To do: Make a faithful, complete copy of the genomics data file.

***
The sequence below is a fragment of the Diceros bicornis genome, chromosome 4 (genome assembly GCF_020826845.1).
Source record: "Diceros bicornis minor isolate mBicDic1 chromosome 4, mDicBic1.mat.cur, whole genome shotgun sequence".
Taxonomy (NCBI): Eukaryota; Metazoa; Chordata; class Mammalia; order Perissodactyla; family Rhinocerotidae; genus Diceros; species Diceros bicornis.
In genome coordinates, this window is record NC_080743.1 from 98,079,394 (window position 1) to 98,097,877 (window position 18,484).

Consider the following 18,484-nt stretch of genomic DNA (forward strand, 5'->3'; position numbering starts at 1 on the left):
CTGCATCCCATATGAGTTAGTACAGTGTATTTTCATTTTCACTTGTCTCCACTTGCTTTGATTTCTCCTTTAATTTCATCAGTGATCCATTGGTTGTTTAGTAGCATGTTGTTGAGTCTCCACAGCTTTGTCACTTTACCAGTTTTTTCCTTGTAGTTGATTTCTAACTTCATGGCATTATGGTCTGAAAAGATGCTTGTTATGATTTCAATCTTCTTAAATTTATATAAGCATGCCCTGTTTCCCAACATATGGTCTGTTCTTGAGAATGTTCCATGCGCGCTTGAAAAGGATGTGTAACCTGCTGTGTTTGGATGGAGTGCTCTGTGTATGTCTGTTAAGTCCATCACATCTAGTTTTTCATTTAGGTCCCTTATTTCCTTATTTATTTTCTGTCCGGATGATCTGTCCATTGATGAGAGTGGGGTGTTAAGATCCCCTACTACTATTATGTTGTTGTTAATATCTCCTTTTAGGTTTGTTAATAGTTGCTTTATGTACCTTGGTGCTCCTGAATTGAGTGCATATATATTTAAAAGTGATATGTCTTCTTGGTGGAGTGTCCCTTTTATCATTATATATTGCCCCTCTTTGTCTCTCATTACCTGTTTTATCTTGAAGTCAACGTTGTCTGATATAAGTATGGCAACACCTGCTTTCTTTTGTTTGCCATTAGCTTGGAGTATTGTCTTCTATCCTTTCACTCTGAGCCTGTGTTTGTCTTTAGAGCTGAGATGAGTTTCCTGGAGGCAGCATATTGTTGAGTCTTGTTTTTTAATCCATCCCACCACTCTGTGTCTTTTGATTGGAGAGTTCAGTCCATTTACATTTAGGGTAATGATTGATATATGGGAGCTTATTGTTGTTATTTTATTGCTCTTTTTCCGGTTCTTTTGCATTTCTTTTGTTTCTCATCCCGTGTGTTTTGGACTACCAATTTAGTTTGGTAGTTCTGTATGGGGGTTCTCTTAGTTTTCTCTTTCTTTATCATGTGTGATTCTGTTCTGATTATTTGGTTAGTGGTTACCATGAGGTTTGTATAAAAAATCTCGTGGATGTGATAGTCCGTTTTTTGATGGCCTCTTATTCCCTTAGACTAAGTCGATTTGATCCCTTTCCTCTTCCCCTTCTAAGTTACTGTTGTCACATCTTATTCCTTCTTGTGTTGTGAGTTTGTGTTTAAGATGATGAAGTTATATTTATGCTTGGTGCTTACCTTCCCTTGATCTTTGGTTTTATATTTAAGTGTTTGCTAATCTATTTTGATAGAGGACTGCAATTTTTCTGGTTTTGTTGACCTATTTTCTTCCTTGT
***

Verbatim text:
The sequence below is a fragment of the Diceros bicornis genome, chromosome 4 (genome assembly GCF_020826845.1).
Source record: "Diceros bicornis minor isolate mBicDic1 chromosome 4, mDicBic1.mat.cur, whole genome shotgun sequence".
Taxonomy (NCBI): Eukaryota; Metazoa; Chordata; class Mammalia; order Perissodactyla; family Rhinocerotidae; genus Diceros; species Diceros bicornis.
In genome coordinates, this window is record NC_080743.1 from 98,079,394 (window position 1) to 98,097,877 (window position 18,484).

Consider the following 18,484-nt stretch of genomic DNA (forward strand, 5'->3'; position numbering starts at 1 on the left):
CTGCATCCCATATGAGTTAGTACAGTGTATTTTCATTTTCACTTGTCTCCACTTGCTTTGATTTCTCCTTTAATTTCATCAGTGATCCATTGGTTGTTTAGTAGCATGTTGTTGAGTCTCCACAGCTTTGTCACTTTACCAGTTTTTTCCTTGTAGTTGATTTCTAACTTCATGGCATTATGGTCTGAAAAGATGCTTGTTATGATTTCAATCTTCTTAAATTTATATAAGCATGCCCTGTTTCCCAACATATGGTCTGTTCTTGAGAATGTTCCATGCGCGCTTGAAAAGGATGTGTAACCTGCTGTGTTTGGATGGAGTGCTCTGTGTATGTCTGTTAAGTCCATCACATCTAGTTTTTCATTTAGGTCCCTTATTTCCTTATTTATTTTCTGTCCGGATGATCTGTCCATTGATGAGAGTGGGGTGTTAAGATCCCCTACTACTATTATGTTGTTGTTAATATCTCCTTTTAGGTTTGTTAATAGTTGCTTTATGTACCTTGGTGCTCCTGAATTGAGTGCATATATATTTAAAAGTGATATGTCTTCTTGGTGGAGTGTCCCTTTTATCATTATATATTGCCCCTCTTTGTCTCTCATTACCTGTTTTATCTTGAAGTCAACGTTGTCTGATATAAGTATGGCAACACCTGCTTTCTTTTGTTTGCCATTAGCTTGGAGTATTGTCTTCTATCCTTTCACTCTGAGCCTGTGTTTGTCTTTAGAGCTGAGATGAGTTTCCTGGAGGCAGCATATTGTTGAGTCTTGTTTTTTAATCCATCCCACCACTCTGTGTCTTTTGATTGGAGAGTTCAGTCCATTTACATTTAGGGTAATGATTGATATATGGGAGCTTATTGTTGTTATTTTATTGCTCTTTTTCCGGTTCTTTTGCATTTCTTTTGTTTCTCATCCCGTGTGTTTTGGACTACCAATTTAGTTTGGTAGTTCTGTATGGGGGTTCTCTTAGTTTTCTCTTTCTTTATCATGTGTGATTCTGTTCTGATTATTTGGTTAGTGGTTACCATGAGGTTTGTATAAAAAATCTCGTGGATGTGATAGTCCGTTTTTTGATGGCCTCTTATTCCCTTAGACTAAGTCGATTTGATCCCTTTCCTCTTCCCCTTCTAAGTTACTGTTGTCACATCTTATTCCTTCTTGTGTTGTGAGTTTGTGTTTAAGATGATGAAGTTATATTTATGCTTGGTGCTTACCTTCCCTTGATCTTTGGTTTTATATTTAAGTGTTTGCTAATCTATTTTGATAGAGGACTGCAATTTTTCTGGTTTTGTTGACCTATTTTCTTCCTTGT